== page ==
Texas GOP's response to COVID-19 pandemic is to make it more difficult to vote

Texas GOP's response to COVID-19 pandemic is to make it more difficult to vote
Greg Abbott by Gage Skidmore, CC

Through what the Texas Tribune described as "closed-door negotiations" between the state House and Senate, Texas Republicans worked late into the night on Saturday to pass sweeping legislation to cut early voting hours and increase access for "partisan poll watchers," the newspaper reported. The legislation, Senate Bill 7, would also add a photo identification requirement following in Georgia's footsteps and ban drive-thru voting similar to a bill the Alabama governor signed into law last week. Journalist Judd Legum tweeted in a Twitter thread on Sunday that a new provisions in the Senate bill allows judges to "overturn" an election "without attempting to determine how individual voters voted."

"This section appears to validate (former President Donald) Trump's claims that he won various states because a certain number of people voted 'illegally' without any other details," Legum tweeted.

If that sounds more like voter suppression than the unsubstantiated claims of widespread voter fraud Republicans claim they're trying to prevent, that's because it is. Republicans throughout the country have taken to slashing voting rights legislatively after a triple loss for the party last year in the White House and in two U.S. Senate runoff races, effectively flipping the Senate from majority Republican to majority Democratic.


Legum added in followup tweets:

"3. Texas is poised to adopt this unprecedented and radical legal provision without ANY DEBATE IN EITHER CHAMBERIt was negotiated in a secret conference committee and released on a Saturday of a holiday weekendAnd there is plenty of other bad stuff in this bill
4. The final bill text also:Bans drive-thru voting and voting after 9PM (used disproportionately by voters of color in Harris County) Bans voting on Sundays before 1PM (Souls to the polls)Makes it more difficult for people with disabilities to vote by mail"

The part of the proposed legislation Legum is referring to would require early voting during the week to take place between 6 a.m. and 9 p.m. and push early voting on Sundays to the hours between 1 p.m. and 9 p.m. Activists have described the change as a direct attack on "Souls to the Polls," programing aimed at encouraging Black churches to send their congregations to the polls following church services. "They want to create long lines so that people of color -- it's more difficult for them to vote on Sundays right after they go to church," Democratic state Rep. Rafael Anchiá told CNN. "That's really what this bill is about: to have a chilling effect on voters of all stripes, and especially hard hit will be people of color."


Attorney Marc Elias tracked the bill's speedy passage through one chamber of the state legislature on Sunday. "The Texas Senate passed #SB7 at 6:09am, after an all night debate about a bill that says Texans can't vote at night," he said in the tweet. "The Texas House calendar makes #SB7 eligible for a vote at 450pm CST. After that it goes to the Governor for his signature."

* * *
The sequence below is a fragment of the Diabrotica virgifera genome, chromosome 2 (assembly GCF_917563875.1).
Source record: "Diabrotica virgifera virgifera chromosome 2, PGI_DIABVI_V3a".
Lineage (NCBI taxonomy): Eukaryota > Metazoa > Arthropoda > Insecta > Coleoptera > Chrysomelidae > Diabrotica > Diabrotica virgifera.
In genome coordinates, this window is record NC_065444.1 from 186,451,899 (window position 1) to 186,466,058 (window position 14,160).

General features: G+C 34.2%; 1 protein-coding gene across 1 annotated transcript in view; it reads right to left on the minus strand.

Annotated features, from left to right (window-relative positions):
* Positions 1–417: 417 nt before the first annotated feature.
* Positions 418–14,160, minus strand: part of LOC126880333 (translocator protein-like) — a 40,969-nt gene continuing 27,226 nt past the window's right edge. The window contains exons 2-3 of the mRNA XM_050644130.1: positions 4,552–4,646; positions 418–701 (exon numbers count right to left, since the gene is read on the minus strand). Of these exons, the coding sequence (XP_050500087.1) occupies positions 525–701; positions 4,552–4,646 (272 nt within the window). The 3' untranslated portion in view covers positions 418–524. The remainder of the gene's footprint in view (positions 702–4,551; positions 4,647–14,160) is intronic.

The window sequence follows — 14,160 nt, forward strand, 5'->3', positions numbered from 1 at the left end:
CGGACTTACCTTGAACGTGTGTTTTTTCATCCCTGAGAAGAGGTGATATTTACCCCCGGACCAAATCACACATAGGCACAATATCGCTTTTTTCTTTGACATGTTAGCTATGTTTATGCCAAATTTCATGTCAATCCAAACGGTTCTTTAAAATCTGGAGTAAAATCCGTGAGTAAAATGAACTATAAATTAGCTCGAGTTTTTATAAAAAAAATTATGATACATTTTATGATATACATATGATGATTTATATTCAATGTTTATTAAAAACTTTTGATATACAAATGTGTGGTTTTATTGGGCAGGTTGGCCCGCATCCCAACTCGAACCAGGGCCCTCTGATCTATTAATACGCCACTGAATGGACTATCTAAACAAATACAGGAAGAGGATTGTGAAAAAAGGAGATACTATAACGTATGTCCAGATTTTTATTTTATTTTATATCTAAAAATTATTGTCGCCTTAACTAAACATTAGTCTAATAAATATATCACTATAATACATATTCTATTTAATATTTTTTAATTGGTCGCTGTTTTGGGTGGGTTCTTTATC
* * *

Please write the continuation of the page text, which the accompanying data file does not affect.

Vice President Kamala Harris called the Texas voting rights restrictions "yet another assault on our democracy" in a tweet on Saturday. "Congress needs to pass the For the People Act and the John Lewis Voting Rights Advancement Act. We need to make it easier for eligible voters to vote. Not harder," Harris said in the tweet. President Joe Biden also condemned the legislation and advocated for federal legislation to protect the right to vote in a statement on Saturday. The For the People Act, which the House passed but Senate Republicans are blocking, would expand ballot access by creating automatic voter registration throughout the country, restore the voting rights of the formerly incarcerated, expand early voting, and modernize voting systems. The John Lewis Voting Rights Advancement Act would restore the Voting Rights Act and update the formula used to decide which states require preclearance from the United States District Court for the District of Columbia to change any element related to voting in a protected jurisdiction.

The president said in his statement:

"Today, Texas legislators put forth a bill that joins Georgia and Florida in advancing a state law that attacks the sacred right to vote. It's part of an assault on democracy that we've seen far too often this year—and often disproportionately targeting Black and Brown Americans.

It's wrong and un-American. In the 21st century, we should be making it easier, not harder, for every eligible voter to vote.

I call again on Congress to pass the For the People Act and the John Lewis Voting Rights Advancement Act. And I continue to call on all Americans, of every party and persuasion, to stand up for our democracy and protect the right to vote and the integrity of our elections."

Read other criticisms of the proposed Texas legislation on social media:





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